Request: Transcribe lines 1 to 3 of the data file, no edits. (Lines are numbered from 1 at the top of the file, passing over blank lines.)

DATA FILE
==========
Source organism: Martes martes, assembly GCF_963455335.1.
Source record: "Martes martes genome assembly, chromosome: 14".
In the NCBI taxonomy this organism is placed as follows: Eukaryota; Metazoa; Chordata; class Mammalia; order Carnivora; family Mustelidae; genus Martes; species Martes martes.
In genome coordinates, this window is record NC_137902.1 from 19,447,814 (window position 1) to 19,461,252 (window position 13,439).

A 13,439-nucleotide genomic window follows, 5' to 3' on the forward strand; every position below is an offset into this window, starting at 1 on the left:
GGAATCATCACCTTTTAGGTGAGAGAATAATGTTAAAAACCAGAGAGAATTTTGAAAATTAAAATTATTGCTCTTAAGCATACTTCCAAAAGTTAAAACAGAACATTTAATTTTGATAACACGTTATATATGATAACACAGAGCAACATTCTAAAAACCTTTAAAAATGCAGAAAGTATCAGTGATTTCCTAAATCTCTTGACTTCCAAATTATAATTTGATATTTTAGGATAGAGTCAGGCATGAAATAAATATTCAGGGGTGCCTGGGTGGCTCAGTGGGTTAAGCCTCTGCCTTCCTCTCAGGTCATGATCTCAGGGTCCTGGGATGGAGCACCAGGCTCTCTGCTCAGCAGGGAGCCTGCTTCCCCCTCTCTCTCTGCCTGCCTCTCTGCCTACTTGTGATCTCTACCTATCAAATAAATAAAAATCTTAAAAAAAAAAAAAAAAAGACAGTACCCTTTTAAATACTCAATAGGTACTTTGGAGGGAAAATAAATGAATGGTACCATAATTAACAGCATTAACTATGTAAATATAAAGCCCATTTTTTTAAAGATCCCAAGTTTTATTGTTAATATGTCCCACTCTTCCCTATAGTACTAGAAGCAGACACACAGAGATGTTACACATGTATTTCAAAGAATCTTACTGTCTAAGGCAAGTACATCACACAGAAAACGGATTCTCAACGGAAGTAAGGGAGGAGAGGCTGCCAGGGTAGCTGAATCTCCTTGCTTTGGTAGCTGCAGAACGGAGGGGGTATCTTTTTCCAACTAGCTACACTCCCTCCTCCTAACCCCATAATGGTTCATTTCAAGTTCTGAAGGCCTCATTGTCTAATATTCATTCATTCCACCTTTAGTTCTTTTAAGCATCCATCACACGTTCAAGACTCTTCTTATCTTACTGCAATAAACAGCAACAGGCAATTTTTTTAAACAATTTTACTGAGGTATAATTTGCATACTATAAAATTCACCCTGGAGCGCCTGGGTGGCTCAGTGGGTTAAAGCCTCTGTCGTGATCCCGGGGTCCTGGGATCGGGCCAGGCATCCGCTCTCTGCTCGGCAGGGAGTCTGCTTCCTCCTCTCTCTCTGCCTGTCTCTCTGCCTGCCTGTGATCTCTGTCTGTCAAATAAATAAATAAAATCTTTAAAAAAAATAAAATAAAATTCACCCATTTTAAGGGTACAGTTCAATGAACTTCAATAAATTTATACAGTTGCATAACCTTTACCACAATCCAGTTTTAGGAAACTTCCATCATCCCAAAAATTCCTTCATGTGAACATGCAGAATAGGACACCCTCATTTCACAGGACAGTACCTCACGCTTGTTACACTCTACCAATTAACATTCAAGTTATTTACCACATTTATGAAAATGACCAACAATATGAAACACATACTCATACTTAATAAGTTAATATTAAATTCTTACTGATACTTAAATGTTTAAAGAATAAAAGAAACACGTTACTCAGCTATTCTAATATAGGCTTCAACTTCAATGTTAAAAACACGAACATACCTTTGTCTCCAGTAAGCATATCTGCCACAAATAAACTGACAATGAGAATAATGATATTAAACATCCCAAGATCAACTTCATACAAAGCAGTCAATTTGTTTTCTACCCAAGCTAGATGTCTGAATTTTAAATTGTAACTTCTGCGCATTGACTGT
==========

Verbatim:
Source organism: Martes martes, assembly GCF_963455335.1.
Source record: "Martes martes genome assembly, chromosome: 14".
In the NCBI taxonomy this organism is placed as follows: Eukaryota; Metazoa; Chordata; class Mammalia; order Carnivora; family Mustelidae; genus Martes; species Martes martes.